steel taps with drinking water flowing in college bathroom

“This plant treats Colorado River water from the Central Arizona Project canal, and then the rest of the city can take Salt River Project water,”

With initial upgrades to the Pyramid Peak Water Treatment Plant complete, a second phase of construction is now underway.

The full project includes more than $52.5 million to expand the facility, paid for by the city of Peoria; and approximately $25 million in improvements shared with the city of Glendale.

Work is tentatively estimated to take another two years, with an estimated completion of summer 2021.

The plant, which is located off Pyramid Peak Parkway, east of Peoria’s East Wing Mountain Preserve, is jointly owned by the two West Valley cities.

While originally commissioned in 1986, according to Cape Powers, Peoria’s water services director, his city came into 23% ownership 10 years later. Glendale, which maintains a 77% stake in the facility, operates it.

The facility serves the northern portion of Glendale as well as Peoria’s Vistancia community and other parts of north Peoria.

“This plant treats Colorado River water from the Central Arizona Project canal, and then the rest of the city can take Salt River Project water,” explained Ron Serio, Glendale’s deputy water services director.

“Salt River Project water is restricted for use on Salt River Project-covered areas, and areas outside of that you can’t use Salt River Project water. So, this plant and this source of water fills that need; it gives us the ability to serve those other areas with a different source of water.”

The ongoing construction project has two components, Serio said. First are improvements to the existing plant, costs of which are shared between the two cities. Beyond that, the facility will be expanded to increase treatment capacity, though the expanded portion will exclusively serve and be paid for by the city of Peoria.

Currently rated to treat 48 million gallons of water per day (MGD) but operating on a reliable capacity of 39 MGD, the expansion will increase the facility to a capacity of 54 MGD.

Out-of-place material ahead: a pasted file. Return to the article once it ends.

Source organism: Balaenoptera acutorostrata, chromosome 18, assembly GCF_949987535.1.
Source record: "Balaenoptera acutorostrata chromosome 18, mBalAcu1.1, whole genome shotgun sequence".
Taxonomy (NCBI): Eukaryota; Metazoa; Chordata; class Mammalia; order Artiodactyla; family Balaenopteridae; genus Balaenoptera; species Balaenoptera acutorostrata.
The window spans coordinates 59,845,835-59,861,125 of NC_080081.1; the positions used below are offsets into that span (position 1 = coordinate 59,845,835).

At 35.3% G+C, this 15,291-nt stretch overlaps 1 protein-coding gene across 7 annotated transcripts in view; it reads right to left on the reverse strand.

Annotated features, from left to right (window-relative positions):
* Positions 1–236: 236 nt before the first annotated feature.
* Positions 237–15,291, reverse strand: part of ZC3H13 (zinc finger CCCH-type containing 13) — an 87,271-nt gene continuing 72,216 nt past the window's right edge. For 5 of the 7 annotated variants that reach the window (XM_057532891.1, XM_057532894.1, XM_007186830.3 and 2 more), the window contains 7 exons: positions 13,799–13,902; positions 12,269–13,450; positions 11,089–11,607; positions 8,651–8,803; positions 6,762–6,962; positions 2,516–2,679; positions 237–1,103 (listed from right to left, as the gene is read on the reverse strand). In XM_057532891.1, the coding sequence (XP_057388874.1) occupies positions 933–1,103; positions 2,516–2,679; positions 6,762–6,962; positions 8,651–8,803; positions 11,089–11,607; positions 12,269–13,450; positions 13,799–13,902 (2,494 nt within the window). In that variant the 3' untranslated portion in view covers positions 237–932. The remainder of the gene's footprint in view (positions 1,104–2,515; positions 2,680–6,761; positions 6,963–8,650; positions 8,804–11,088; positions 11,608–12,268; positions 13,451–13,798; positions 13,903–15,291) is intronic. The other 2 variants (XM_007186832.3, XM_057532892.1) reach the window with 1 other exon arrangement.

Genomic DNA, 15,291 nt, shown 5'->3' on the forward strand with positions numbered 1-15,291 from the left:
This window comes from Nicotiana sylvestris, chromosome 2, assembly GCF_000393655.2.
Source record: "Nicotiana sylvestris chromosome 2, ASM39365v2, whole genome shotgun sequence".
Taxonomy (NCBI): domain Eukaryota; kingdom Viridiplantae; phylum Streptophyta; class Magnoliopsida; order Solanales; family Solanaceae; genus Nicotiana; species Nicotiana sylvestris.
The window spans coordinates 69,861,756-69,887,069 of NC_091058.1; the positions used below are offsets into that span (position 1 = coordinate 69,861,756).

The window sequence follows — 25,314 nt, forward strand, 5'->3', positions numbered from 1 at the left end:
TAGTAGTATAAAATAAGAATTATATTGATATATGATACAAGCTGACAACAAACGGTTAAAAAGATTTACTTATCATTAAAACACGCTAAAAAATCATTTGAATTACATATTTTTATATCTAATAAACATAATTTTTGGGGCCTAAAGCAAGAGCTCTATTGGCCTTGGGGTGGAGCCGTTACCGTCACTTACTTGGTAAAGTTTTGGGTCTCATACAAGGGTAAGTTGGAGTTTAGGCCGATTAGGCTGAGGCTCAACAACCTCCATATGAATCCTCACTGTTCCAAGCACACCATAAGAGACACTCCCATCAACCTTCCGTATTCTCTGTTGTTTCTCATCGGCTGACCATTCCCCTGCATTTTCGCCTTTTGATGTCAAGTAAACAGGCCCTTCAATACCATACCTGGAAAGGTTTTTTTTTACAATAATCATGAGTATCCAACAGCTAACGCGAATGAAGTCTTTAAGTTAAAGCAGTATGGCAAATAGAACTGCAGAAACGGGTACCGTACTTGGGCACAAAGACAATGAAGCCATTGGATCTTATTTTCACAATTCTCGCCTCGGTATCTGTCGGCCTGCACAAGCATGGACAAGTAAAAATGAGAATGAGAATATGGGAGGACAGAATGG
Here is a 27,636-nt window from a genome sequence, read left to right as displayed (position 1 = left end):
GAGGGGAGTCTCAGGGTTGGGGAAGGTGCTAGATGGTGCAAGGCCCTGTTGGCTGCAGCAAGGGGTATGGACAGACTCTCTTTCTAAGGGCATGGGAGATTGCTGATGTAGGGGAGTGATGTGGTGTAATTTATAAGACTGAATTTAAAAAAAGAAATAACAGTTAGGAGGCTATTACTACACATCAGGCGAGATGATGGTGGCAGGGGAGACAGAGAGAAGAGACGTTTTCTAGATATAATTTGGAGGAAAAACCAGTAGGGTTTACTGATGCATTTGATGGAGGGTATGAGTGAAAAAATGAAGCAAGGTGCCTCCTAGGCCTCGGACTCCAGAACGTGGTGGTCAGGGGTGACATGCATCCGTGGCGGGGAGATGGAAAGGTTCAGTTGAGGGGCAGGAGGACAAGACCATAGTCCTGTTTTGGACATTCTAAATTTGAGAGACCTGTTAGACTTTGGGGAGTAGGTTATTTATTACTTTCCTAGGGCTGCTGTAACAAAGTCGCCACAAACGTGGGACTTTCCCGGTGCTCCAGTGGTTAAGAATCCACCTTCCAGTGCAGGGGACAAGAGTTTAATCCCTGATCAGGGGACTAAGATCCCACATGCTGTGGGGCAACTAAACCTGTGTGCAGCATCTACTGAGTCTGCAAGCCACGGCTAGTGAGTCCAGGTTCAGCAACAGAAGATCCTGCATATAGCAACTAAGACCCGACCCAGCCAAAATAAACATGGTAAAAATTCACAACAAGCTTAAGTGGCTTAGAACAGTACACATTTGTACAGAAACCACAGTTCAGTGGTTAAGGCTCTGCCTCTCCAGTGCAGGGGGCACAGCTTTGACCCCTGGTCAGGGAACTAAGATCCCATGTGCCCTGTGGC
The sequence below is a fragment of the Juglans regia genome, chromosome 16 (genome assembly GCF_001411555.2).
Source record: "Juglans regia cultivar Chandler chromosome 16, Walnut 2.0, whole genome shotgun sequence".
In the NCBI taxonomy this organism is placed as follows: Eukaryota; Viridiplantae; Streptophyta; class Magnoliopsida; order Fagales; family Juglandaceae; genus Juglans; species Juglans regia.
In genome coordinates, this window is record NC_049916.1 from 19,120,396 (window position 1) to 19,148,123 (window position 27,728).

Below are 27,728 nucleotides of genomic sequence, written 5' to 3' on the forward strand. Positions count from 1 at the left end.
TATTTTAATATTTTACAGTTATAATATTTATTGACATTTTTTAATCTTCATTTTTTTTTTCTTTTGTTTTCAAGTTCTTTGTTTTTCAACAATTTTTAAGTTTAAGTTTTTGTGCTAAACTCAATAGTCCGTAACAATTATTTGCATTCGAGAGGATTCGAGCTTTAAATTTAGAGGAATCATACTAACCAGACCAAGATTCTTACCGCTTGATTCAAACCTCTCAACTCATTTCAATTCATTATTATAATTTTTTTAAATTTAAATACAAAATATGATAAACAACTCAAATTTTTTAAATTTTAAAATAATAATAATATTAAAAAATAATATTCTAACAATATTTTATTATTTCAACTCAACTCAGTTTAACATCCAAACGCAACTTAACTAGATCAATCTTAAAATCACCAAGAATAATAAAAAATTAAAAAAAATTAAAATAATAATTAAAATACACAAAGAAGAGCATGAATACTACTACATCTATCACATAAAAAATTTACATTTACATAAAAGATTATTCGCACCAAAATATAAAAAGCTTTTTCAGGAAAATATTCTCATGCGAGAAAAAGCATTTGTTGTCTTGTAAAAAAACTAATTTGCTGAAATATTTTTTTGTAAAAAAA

According to Serio, during the first phase pumps and parts of the disinfection system were replaced. During the current second phase, the facility’s chiller, which he said provides cool air; electrical gear; and chemical feed pumps will be updated.

And according to Glendale information, phase two will also include construction of new lagoons, a recovery basin and treatment train.

Improvements were deemed necessary, per a periodic assessment of the plant’s workability, Serio said.

“We went and assessed that plant and identified a bunch of things that needed to be repaired or rehabilitated,” Serio elaborated. “The reason that we do that is because we can’t afford to have our water plants go out of service. So, by proactively fixing things right before they break, we’re reducing our risk of the plant shutting down and not having the ability to serve our customers. So we’re trying to be as resilient as we possibly can.”

Powers added of the expansion: “As growth continues in Peoria, staff recognized the need to work with the city of Glendale to expand the PPWTP to meet new demands. This water is part of Peoria’s CAP allocation and will be moved through the system primarily into the Vistancia area, as well as other parts of north Peoria. This will allow for increased growth and water system redundancy.”

While work is mainly slated during daytime hours on weekdays, and will take place within the plant’s property or public right-of-way, drivers may notice increased truck traffic on Pyramid Peak Parkway during mass excavation activities and concrete placement; early morning or night work activities, as needed, during concrete placement based on daytime temperatures; and light equipment during any scheduled night work.